Chongqing Memories

If you had asked me in 2015 if I would return to China, I probably would have hesitated.My memories are dominated by a sense of bewilderment and a feeling of being overwhelmed. The country was massive, filled with gorgeous national parks and sprawling cities. We had trouble with food, with adjusting to cultural norms and in getting around, and yet it somehow remained fascinating. Yangshuo did call for a return trip, but by the time we left, we had clearly reached our limit on experiencing new things.

But even with a possible return, the last place I would have predicted I would go to was Chongqing.

Even now, I cannot remember a single thing that would call me back to the sprawling metropolis at the junction of two rivers. I remember rain, I remember chaos, I remember massive piles of boxes spilling out of shops and into the street in the harbor town. I remember the McDonalds in the central near the victory monument, where Luke ate fries as I grouchily fought intense stomach pain. I remember the duck dish that was served cartilage and all, where none of us dared to talk about what we were eating until we finished. I remember a crowded park across the river, and walking several kilometers on the side of a very busy road because an overfilled bus decided not to stop for us.

I remember museums which were only half renovated and standing, and mannequins dressed as the trainers of old times with empty staring eyes. I remember finding a Carrefour, deliberating over which foreign food to buy, and freaking out over the live fish. It was a transition place- somewhere we had come because Ruth was leaving and it was a good location to return to Beijing as well as to get further south as we continued our way to Vietnam. The other two had arrived before I did, as I was still getting my visa extension. By the time I arrived, after a solo train ride and many confused conversations with locals who made me jog up and down the steep steps to and from the river with their different directions, I found that the other two had already seen much of what there was to see. A few monuments, a temple, and the supposed old town were the only draws in the area. We found that the old town was being torn down, that the rain made everything less inviting, that the travel fatigue wore our emotions and patience down to bare minimum.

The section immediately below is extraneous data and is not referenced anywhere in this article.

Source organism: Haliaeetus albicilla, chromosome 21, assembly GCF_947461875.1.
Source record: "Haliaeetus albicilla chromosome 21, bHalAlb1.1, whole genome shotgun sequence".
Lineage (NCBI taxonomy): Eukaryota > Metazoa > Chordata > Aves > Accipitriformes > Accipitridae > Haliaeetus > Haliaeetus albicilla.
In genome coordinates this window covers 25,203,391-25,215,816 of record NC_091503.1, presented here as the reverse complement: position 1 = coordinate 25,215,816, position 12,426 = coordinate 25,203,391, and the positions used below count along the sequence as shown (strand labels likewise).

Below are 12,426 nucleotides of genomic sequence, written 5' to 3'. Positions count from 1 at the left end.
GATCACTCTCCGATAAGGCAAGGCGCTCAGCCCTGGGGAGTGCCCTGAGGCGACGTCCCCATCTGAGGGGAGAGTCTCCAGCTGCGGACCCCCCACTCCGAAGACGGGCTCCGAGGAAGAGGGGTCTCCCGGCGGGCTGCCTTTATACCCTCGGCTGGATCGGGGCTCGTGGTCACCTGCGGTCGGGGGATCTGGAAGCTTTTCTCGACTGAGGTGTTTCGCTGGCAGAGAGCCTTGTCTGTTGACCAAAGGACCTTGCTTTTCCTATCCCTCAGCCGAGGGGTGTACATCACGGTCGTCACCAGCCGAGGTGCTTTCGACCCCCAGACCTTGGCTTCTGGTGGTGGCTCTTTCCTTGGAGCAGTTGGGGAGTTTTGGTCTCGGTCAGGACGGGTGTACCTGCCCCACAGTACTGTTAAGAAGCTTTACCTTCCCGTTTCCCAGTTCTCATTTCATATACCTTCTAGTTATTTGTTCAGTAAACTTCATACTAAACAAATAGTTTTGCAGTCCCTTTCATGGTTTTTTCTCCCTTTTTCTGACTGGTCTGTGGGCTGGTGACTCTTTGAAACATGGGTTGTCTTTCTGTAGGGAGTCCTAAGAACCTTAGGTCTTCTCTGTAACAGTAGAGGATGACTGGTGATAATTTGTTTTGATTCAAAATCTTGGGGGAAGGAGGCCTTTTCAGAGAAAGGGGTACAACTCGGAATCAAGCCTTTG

As I am not a tourist, I suspect my experience in 2017 will be different- but nevertheless I look forward to the weeks in China with just a bit of trepidation. Will the travel fatigue set in again? Will I have time to revisit and fondly reflect? Will it rain again?

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